Things to learn
I just finished my first class at the Upright Citizen's Brigade, which was a blast. I've done improv before, and have even taught it at summer camps - but hadn't taken a class in the city yet. So I had a lot of the fundamentals down already. There was still a lot for me to learn. Firstly, it's hard. There's a lot to keep track of, and the more you think while performing, the worse you are. It's really a process of training yourself into these certain habits that tend to produce funnier and more real scenes.
Beyond feeling like my performance improved, I think my understanding of the structure of comedy increased. I have been pushing myself to write more lately, and this class has helped me refine my comedic side. I really do think every actor should challenge themselves to write, if only to understand storytelling better. I've heard all the excuses 'I'm not that creative' 'I'm just not good at it' 'I'm illiterate.' I call Bull***t. Writing is a muscle, and how do you improve a muscle? You take steroids. Or work it out. I suggest working it out because I'm afraid of needles.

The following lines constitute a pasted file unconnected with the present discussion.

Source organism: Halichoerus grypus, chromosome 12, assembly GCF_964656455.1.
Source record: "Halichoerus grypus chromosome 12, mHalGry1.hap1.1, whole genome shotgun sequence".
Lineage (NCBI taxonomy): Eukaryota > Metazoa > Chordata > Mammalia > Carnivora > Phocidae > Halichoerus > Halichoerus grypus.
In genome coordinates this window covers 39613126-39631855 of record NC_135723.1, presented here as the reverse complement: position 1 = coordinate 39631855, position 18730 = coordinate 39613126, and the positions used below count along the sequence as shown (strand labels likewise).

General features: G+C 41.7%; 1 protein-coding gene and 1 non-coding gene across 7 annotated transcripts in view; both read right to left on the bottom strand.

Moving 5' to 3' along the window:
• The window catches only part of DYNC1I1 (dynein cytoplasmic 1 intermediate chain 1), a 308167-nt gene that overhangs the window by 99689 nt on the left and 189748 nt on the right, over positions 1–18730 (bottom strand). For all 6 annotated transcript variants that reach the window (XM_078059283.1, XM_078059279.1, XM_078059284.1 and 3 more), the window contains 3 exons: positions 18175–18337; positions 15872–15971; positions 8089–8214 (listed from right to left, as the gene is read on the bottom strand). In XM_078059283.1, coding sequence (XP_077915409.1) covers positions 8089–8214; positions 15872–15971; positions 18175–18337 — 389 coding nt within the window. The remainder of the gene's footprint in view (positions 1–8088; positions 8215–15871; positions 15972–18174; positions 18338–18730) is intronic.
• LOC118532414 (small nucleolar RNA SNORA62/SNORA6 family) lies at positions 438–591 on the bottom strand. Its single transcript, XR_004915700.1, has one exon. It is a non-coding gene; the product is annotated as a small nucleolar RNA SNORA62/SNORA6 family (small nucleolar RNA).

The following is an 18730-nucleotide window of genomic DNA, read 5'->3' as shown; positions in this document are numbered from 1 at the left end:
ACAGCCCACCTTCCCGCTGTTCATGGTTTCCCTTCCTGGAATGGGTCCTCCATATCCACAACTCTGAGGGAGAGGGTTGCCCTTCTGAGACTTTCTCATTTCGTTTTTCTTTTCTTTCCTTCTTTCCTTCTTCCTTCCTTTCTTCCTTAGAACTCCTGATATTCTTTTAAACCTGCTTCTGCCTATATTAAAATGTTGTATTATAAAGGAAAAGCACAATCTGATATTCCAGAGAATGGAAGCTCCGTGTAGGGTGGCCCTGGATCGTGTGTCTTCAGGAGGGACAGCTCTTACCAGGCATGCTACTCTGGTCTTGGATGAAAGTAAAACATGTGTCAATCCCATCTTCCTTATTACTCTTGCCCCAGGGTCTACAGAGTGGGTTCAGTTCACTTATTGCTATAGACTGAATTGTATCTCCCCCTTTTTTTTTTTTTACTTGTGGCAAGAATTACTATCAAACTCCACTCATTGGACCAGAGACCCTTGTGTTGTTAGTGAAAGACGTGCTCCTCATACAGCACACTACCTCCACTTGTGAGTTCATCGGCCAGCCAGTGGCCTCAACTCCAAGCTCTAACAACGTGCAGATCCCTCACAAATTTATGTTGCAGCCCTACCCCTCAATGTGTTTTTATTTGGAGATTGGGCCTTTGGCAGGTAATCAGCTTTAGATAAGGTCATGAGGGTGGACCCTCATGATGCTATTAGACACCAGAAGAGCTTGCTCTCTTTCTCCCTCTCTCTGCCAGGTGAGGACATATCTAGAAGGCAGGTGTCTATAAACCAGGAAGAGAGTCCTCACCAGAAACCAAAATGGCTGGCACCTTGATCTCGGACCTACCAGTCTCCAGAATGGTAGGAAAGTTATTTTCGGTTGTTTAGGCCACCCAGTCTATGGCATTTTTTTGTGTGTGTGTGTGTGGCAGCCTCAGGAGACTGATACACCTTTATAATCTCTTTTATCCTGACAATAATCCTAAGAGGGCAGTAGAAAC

My point is, anyone can be a writer - sure you may not be a Dostoevsky or a Shakespeare, but through practice and focus and drive, you can start putting some thoughts down on paper that are worth sharing or shooting or maybe even selling to somebody! I've lately been reading Story by Robert Mckee, which is incredible illuminating. He breaks down the structure of a story so well. I've read so many scripts that just don't do the basic things he mentions, and I DON'T KNOW WHY.
-- Shawn Dempewollf